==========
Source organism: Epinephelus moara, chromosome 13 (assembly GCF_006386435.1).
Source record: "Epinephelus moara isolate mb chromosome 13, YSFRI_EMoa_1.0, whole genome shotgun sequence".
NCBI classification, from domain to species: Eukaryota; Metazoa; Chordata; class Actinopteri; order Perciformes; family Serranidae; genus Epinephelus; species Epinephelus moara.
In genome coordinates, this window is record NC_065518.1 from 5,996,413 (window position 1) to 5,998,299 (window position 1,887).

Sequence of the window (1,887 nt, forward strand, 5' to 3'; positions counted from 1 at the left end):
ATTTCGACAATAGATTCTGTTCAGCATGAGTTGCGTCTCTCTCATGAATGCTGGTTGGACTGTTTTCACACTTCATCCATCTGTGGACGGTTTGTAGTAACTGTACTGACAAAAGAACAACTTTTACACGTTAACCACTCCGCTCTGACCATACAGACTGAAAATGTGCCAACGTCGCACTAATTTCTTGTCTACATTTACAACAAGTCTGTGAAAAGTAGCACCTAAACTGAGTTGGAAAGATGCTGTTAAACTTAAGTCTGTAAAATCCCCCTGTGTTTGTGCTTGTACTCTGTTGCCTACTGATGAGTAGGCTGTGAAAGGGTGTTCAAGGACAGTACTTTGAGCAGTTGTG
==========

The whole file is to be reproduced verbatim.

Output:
Source organism: Epinephelus moara, chromosome 13 (assembly GCF_006386435.1).
Source record: "Epinephelus moara isolate mb chromosome 13, YSFRI_EMoa_1.0, whole genome shotgun sequence".
NCBI classification, from domain to species: Eukaryota; Metazoa; Chordata; class Actinopteri; order Perciformes; family Serranidae; genus Epinephelus; species Epinephelus moara.
In genome coordinates, this window is record NC_065518.1 from 5,996,413 (window position 1) to 5,998,299 (window position 1,887).

Sequence of the window (1,887 nt, forward strand, 5' to 3'; positions counted from 1 at the left end):
ATTTCGACAATAGATTCTGTTCAGCATGAGTTGCGTCTCTCTCATGAATGCTGGTTGGACTGTTTTCACACTTCATCCATCTGTGGACGGTTTGTAGTAACTGTACTGACAAAAGAACAACTTTTACACGTTAACCACTCCGCTCTGACCATACAGACTGAAAATGTGCCAACGTCGCACTAATTTCTTGTCTACATTTACAACAAGTCTGTGAAAAGTAGCACCTAAACTGAGTTGGAAAGATGCTGTTAAACTTAAGTCTGTAAAATCCCCCTGTGTTTGTGCTTGTACTCTGTTGCCTACTGATGAGTAGGCTGTGAAAGGGTGTTCAAGGACAGTACTTTGAGCAGTTGTG